The Future We Want

The Cormorant and the Future

The panel I’d come to speak on, “The Future We Want,” dealt out six pairs and a wild card. The 10:00 am time was perfect for a pre-talk lake swim, a quick 60 miles west, before fiddling with flash drives and slideshows.

It was odd that none of the other panelists took up our offer to join us for a dip. Maybe they were waiting in a different hotel lobby at 6 am?

The talks rolled over us like so many cars in a freight train, roaring westbound, peering through fog, monkey at the wheel. I’ll sprint through them in an early modernist spirit of competitive evaluation:

  1. The best presentation came first, Anne Harris and Karen Overby’s gorgeous meditation on optical lushness and the gifts of Art. I craned my neck backward to stare at the slides.
  2. Better than all the rest was Arayne Fradenburg and Eilleen Joy’s rich evocation of institutional freedoms and futures. No one was surprised when they admitted their talks had been ghost written by frozen kobolds held deep underground, where they spend their dark days digging for possibilities.
  3. My favorite was by Alan Mitchell and Will Stockton, who wasn’t really there. They brought the devil to the party and showed what happens when times and modes change.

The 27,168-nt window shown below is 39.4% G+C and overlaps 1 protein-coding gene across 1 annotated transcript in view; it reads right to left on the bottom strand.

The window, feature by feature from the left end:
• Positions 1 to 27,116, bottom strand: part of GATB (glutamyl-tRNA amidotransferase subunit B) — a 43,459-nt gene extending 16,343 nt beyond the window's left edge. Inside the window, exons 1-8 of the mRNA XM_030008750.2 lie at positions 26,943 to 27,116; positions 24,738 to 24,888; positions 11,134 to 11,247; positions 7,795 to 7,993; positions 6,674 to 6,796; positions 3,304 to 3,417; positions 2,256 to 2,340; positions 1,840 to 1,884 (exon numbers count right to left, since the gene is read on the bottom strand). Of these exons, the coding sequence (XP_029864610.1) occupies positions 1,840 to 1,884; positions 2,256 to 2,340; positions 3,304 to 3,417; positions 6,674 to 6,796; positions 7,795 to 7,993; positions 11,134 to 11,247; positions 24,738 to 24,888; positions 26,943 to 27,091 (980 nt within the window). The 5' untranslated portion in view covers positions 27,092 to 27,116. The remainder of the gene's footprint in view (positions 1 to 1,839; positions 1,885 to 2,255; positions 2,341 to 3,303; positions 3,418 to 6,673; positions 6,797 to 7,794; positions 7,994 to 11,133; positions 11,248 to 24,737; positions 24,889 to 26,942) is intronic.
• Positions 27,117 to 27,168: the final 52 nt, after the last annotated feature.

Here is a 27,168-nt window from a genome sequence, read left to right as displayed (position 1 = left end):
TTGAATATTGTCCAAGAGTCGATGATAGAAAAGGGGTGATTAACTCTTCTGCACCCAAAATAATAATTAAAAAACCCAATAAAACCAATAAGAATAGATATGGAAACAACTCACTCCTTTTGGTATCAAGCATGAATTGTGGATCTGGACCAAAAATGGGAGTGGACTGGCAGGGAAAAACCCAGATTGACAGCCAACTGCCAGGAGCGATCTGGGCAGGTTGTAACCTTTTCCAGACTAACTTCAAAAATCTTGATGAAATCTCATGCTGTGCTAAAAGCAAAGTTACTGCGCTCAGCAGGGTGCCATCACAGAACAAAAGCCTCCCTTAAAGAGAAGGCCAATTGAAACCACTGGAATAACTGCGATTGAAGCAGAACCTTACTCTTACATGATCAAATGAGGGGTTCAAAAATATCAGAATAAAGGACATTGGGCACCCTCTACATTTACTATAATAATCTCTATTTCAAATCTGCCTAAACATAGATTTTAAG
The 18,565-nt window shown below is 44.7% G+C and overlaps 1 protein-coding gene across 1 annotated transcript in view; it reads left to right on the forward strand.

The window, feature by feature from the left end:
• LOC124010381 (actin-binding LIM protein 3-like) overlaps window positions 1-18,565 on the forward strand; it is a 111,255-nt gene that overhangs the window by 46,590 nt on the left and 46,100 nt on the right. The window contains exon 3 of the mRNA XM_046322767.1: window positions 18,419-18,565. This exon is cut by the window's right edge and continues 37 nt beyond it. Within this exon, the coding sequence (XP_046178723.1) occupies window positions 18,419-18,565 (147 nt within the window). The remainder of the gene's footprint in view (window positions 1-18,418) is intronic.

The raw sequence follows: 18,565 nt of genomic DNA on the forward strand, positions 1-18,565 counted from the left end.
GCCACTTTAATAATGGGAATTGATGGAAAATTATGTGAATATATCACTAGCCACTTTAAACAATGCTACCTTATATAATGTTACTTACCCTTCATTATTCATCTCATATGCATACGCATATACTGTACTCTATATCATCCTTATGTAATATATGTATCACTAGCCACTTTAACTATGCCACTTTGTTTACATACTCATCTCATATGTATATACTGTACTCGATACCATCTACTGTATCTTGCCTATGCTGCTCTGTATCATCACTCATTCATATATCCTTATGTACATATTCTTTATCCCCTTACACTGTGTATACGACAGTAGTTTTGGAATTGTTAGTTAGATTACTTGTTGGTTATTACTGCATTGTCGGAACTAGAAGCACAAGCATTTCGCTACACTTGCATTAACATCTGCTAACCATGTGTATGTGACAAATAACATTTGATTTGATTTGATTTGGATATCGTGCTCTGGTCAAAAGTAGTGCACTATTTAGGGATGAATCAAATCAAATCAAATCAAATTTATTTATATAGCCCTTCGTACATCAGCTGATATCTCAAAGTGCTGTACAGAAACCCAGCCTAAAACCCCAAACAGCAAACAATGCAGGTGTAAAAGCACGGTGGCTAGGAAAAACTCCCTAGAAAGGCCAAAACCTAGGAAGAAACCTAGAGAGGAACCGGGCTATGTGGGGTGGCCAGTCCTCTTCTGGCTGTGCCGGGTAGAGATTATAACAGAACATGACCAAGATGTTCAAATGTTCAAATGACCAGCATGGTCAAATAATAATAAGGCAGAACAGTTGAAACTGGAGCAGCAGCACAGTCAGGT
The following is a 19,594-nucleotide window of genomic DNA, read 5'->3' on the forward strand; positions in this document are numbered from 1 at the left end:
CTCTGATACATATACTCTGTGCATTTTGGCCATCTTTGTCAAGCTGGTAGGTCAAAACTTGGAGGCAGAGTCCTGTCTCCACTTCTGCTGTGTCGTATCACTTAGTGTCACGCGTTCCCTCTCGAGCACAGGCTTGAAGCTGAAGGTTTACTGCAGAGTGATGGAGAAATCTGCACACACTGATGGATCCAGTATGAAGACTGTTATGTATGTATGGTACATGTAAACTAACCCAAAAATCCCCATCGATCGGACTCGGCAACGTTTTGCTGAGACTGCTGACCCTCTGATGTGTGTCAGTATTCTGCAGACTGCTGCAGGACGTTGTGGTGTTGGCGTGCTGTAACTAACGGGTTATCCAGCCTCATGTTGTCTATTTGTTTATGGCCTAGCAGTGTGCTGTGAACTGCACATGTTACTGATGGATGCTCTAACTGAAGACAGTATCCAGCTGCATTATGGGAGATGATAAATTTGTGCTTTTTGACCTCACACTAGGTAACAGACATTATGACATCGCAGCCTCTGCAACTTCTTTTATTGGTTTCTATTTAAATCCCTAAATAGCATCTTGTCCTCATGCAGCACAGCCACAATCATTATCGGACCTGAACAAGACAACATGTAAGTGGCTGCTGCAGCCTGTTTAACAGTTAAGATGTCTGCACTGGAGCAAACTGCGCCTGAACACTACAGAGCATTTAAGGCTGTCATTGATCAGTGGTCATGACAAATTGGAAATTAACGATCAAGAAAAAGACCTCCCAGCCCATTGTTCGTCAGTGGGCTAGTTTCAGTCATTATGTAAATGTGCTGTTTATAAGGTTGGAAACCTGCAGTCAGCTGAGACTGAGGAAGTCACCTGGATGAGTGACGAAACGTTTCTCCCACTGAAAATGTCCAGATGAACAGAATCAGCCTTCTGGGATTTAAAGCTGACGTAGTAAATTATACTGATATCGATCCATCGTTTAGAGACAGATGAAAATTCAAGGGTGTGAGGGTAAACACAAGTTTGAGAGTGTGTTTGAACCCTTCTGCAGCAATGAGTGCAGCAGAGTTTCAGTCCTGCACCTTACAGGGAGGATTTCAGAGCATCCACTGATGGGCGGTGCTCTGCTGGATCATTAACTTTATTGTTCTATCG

4. Lowell Duckert and I may not have had the prettiest pictures, but we were the only ones to sing during our presentation.
  5. None of the talks was better than Chris Piuma and Jonathan Hsy’s brilliant poetic meditation on containers and overflowing meanings.
  6. I could not believe it when Julian Yates and Julie Orlemanski actually came to blows over the dynamic meanings of The Battle of Maldon. There was no way to top that level of commitment, so it’s good that they anchored our relay.

Actually the best part may have been the introductions. Wild-card Jeffrey likened each of us to a different literary genre, then sat in the front row with eyes blazing. Greedy glutton of imagination, lapping it up after lashing us all to the mast!

Cormorant sees the future

Cormorant sees the future

I see now, but didn’t yet realize as I wrote the talk, that the “various” I was celebrating via Milton’s fallen angel-bird was the difference I’d come to Michigan seeking, the fellowship poured into glasses and spread across campus lawns, the screech of newness in my ears. As usual with acts of discovery, what you find is mostly what you bring. But what I like about new conferences is the slight reshuffling of times and voices, the partially off-balance feeling created by available novelty, and the opening up of new ways.

In maritime historical circles, the idea of the Great Lakes as the Third Coast aims to supplement familiar narratives of “Atlantic history” and Pacific globalization with a different American story, one that enters slightly askew, via the St. Lawrence diagonally out of the northeast. This narrative connects the landlocked center of the continent to a distinctively northern maritime economy, trading furs and timber rather than cotton or sugar. This coast even — quelle horreur! — speaks more French than English, or at least it used to. Adding these fresh-water coastlines to our maritime narratives provides new trajectories for waterborne thinking.

That’s also what I like most about an early spring dip in great waters.